A scattershot story, but one that manages to deliver a historically edifying depiction of the 1960s.

Rude Boy USA

A debut tale of organized crime, political unrest, and love in New York City during the 1960s.

A sophisticated, four-man criminal fraternity, the Chimera Group, also known as “the Rude Boys,” has risen to prominence in Manhattan. One night, a man brutally assaults one of group’s members, John, and Celia Jones, who works at a local nightclub, saves his life. John soon falls in love with her, and she initially responds to his romantic overtures. However, their prospects seem doomed by the fact that he’s already in a loveless marriage. Celia eventually comes to work for the Rude Boys as their bookkeeper and begins a relationship with Ben, the group’s “number three man,” further complicating her relationship with John. She soon learns that the Chimera Group is hemorrhaging cash, due to another partner’s ungovernable drug habit. Meanwhile, the group contends with the unwanted attention of the Italian mob, which views the diverse group with racist disdain. Bolton aptly captures the tempestuous spirit of the time—a volatile brew of political radicalism, crime, racial tension, and sexual libertinism—and her painstaking historical research is evident on virtually every page. However, the prose is consistently plodding and the dialogue leaden, as when Celia aggressively flirts with John: “ ‘If you do dream of me, remember, I like it rough,’ she said as she sashayed to the door….John stood there and stared at her, feeling an intoxicating tactile euphoria in his whole body.” Other than the atmosphere of the decade, there’s little that binds together the meandering plot, which reads more like a successive series of random happenings than a coherent whole. One can’t help but wonder whether Bolton’s formidable command of the setting would have been better employed in a nonfiction work.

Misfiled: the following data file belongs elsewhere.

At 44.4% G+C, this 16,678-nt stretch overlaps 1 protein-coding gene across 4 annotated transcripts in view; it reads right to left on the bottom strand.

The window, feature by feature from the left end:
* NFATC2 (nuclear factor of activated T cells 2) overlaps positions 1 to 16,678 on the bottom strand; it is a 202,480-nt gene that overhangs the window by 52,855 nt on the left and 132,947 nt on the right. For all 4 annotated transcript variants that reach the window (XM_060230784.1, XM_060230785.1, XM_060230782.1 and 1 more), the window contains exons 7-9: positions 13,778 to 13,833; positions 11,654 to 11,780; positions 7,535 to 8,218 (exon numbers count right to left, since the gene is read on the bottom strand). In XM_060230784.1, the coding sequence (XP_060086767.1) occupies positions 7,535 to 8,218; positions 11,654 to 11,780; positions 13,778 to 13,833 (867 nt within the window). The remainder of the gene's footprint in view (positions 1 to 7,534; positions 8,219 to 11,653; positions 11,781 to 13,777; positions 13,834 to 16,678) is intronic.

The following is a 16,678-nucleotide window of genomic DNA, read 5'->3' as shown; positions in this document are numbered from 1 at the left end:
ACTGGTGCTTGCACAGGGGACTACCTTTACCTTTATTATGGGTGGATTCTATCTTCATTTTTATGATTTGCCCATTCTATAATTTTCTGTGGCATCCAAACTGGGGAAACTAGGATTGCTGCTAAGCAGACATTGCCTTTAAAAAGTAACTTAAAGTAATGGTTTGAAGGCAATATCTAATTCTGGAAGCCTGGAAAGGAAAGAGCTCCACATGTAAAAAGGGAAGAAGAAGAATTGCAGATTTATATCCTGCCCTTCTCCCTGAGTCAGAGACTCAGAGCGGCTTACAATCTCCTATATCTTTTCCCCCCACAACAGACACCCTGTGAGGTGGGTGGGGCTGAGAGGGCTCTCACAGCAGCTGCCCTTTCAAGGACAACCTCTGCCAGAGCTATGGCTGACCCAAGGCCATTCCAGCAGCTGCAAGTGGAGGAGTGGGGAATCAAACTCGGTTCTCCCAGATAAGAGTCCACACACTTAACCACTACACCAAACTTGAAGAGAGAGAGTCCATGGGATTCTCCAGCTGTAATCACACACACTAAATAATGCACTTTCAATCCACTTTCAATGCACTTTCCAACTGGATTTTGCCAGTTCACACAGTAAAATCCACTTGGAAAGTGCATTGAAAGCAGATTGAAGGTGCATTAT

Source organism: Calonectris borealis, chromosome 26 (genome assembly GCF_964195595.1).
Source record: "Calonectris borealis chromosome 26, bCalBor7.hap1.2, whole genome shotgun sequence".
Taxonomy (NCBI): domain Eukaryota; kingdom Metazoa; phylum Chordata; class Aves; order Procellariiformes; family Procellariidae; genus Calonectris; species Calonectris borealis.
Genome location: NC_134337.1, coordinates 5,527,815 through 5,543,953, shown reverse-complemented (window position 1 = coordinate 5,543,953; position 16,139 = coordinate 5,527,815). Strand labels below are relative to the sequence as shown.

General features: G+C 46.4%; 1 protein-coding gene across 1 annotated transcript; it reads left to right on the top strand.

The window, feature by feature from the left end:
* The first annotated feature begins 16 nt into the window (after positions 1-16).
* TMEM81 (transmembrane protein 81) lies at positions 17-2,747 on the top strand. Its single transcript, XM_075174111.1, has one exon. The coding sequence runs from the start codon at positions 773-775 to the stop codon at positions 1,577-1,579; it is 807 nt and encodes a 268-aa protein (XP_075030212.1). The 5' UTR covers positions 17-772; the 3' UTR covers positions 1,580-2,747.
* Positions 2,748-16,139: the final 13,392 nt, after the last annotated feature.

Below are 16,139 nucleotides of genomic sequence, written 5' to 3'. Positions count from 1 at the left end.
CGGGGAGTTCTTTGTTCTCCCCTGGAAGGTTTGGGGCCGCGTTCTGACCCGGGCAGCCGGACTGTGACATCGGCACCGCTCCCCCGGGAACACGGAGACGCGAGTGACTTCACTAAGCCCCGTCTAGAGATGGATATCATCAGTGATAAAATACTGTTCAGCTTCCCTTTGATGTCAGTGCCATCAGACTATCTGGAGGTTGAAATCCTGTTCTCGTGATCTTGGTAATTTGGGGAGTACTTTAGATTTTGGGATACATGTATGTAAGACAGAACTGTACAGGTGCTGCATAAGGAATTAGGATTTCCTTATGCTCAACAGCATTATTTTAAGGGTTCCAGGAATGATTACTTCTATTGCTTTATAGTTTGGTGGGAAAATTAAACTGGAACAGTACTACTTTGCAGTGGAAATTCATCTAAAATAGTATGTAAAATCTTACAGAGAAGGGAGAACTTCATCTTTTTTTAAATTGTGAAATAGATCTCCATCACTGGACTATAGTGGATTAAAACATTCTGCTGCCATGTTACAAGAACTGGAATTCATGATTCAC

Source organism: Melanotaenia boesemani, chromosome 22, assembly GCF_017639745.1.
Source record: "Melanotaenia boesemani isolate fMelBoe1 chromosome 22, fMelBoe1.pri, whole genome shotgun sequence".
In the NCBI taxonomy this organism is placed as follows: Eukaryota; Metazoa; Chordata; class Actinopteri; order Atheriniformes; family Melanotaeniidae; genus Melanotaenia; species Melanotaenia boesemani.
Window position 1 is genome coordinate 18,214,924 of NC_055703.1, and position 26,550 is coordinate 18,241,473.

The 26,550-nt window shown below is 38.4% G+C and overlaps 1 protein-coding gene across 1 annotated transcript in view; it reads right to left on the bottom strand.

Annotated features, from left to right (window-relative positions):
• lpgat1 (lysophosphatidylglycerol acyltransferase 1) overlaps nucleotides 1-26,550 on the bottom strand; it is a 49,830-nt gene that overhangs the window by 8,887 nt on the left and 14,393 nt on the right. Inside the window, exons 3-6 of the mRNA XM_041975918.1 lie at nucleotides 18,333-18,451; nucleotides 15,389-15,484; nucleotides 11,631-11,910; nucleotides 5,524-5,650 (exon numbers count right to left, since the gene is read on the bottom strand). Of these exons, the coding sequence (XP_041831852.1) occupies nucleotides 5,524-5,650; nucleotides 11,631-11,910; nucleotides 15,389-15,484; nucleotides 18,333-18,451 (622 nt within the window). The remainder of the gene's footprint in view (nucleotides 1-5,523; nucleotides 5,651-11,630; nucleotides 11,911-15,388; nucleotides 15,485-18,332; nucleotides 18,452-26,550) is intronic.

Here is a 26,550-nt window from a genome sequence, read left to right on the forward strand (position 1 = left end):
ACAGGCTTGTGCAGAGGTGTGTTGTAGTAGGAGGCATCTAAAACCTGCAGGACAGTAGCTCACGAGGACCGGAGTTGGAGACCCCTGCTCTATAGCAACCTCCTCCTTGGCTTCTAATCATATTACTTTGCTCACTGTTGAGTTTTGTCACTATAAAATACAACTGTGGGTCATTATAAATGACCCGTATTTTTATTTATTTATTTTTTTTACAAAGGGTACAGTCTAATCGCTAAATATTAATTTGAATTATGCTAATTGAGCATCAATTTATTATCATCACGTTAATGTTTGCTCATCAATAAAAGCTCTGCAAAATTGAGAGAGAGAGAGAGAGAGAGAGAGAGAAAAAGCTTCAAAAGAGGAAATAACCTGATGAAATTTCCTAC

A scattershot story, but one that manages to deliver a historically edifying depiction of the 1960s.

Pub Date: Dec. 9, 2015

ISBN: 978-1-5187-5433-3

Page Count: 282

Publisher: CreateSpace

Review Posted Online: Jan. 12, 2016

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The phrase “tour de force” could have been invented for this audacious novel.

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Four men who meet as college roommates move to New York and spend the next three decades gaining renown in their professions—as an architect, painter, actor and lawyer—and struggling with demons in their intertwined personal lives.